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ARS Home » Research » Publications at this Location » Publication #69763


item Fravel, Deborah
item Connick Jr, William
item Lewis, Jack

Submitted to: Book Chapter
Publication Type: Book / Chapter
Publication Acceptance Date: 6/4/1997
Publication Date: N/A
Citation: N/A

Interpretive Summary: Concerns about the fate of chemical pesticides in the environment and the withdrawal of many pesticides from the market have stimulated development of beneficial microorganisms for control of plant pathogens. This book chapter discusses formulation of commercially available biocontrol agents for control of plant pathogens and research on the development of these agents. Formulation of these biocontrol agents influences the quality of the product in several ways. It stabilizes the product for storage until needed by providing adequate shelf life. It makes a biocontrol agent convenient to use, safe to handle, and may provide a food base to help the biocontrol agent become established where needed. Choice of type of formulation depends on the delivery target, biology and ecology of the biocontrol agent, pathogen and host, and the cropping system. For example, a granular material would be appropriate for distributing in furrow or for incorporation into a horticultural potting mix, while a wettable powder would be suspended in water for drenches or root dips. Beyond these considerations other desirable characteristics of a formulation include compatibility with agricultural machinery, ease of integration into a pest management system, and cost to produce and purchase. This information will be used by scientists developing new formulations and by industry involved in scaling up laboratory findings to produce industrial quantities of biocontrol agents in appropriate formulations.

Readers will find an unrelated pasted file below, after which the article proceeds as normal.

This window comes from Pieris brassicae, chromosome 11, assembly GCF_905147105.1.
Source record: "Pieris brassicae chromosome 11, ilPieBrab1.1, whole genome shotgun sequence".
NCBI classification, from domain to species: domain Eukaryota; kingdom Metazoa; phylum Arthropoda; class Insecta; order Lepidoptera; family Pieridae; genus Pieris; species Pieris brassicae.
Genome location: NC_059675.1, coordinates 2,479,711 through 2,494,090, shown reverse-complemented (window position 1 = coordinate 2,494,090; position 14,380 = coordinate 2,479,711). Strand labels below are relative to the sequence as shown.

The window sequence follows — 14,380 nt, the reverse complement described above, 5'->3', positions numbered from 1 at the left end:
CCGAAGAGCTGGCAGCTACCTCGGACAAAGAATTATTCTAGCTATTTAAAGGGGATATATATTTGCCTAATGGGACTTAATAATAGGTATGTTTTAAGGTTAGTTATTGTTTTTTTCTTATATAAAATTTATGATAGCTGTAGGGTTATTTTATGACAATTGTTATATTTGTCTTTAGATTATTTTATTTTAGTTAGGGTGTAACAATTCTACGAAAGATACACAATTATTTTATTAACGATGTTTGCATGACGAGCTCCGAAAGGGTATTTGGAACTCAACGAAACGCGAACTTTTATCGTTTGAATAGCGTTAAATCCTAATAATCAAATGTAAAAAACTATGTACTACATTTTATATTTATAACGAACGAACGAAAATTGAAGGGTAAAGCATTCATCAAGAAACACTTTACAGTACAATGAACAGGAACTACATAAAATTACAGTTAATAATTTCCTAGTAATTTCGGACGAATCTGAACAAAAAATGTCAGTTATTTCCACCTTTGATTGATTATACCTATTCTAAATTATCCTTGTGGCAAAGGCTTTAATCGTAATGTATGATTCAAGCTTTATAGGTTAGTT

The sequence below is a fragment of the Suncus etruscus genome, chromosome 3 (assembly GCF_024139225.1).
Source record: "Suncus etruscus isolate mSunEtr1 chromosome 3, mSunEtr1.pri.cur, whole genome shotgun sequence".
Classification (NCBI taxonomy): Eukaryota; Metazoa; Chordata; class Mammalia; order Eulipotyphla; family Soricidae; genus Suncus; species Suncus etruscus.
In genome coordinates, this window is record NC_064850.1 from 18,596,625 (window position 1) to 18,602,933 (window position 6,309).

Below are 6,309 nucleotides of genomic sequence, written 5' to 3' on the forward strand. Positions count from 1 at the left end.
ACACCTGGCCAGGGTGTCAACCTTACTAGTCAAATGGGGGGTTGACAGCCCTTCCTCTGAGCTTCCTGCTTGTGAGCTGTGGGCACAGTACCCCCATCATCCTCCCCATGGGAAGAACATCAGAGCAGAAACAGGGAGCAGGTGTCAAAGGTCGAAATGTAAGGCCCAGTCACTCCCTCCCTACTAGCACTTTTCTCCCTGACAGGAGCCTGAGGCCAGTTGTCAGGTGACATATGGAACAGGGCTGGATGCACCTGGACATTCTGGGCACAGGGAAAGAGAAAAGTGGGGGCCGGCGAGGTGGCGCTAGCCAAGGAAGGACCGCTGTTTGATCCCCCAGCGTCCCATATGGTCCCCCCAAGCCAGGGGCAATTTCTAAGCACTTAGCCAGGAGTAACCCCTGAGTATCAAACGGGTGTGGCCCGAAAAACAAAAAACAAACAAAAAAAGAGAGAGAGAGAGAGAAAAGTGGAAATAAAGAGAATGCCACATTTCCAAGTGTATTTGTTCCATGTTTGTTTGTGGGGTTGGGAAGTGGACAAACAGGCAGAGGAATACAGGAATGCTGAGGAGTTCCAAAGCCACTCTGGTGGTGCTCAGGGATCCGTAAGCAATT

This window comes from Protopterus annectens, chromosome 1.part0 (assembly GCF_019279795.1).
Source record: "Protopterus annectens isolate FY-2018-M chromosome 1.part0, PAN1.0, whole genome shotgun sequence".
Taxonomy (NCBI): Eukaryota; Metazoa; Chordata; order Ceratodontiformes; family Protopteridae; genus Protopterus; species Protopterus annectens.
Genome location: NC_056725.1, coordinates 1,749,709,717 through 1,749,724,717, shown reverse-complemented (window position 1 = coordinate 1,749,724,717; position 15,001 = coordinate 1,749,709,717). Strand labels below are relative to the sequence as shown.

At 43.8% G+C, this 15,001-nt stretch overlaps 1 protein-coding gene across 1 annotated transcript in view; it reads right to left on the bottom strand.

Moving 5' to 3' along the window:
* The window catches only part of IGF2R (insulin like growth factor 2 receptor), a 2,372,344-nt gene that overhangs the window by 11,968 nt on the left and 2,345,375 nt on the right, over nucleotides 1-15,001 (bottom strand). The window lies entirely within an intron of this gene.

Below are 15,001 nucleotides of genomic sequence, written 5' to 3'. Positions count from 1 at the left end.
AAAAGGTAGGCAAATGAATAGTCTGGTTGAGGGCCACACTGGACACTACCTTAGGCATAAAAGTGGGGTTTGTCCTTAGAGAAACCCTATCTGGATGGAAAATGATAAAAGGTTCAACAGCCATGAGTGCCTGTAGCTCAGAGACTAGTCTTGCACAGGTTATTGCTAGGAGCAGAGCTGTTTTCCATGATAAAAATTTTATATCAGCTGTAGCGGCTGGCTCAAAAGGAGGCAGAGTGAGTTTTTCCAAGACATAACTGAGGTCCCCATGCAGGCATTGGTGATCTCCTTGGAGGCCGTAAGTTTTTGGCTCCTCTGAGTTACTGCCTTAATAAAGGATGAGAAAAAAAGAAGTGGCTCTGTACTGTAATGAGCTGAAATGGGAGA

Technical Abstract: Plant pathogenic fungi, bacteria, nematodes and other organisms cause serious crop losses each year. Chemical pesticides applied to control these pathogens sometimes have undesirable effects on organisms in the environment other than the intended target. Some chemicals, such as methyl bromide, are being withdrawn from the market, while for some pathogens, no chemical control is available. Beneficial microbes offer an alternative t chemical pesticides or they may be used to augment chemicals applied at reduced rates. One of the obstacles in the development of biopesticides is the formulation of living organisms. The formulation can affect many aspects of the product including shelf life, the ease of application, and efficacy. This book chapter discusses formulations currently being used in various countries, as well as processes that might be adapted for use with beneficial microbes. Addresses and phone numbers of manufacturers are listed. This information will be used by scientists developing beneficial microbes for practical use in controlling plant pathogens.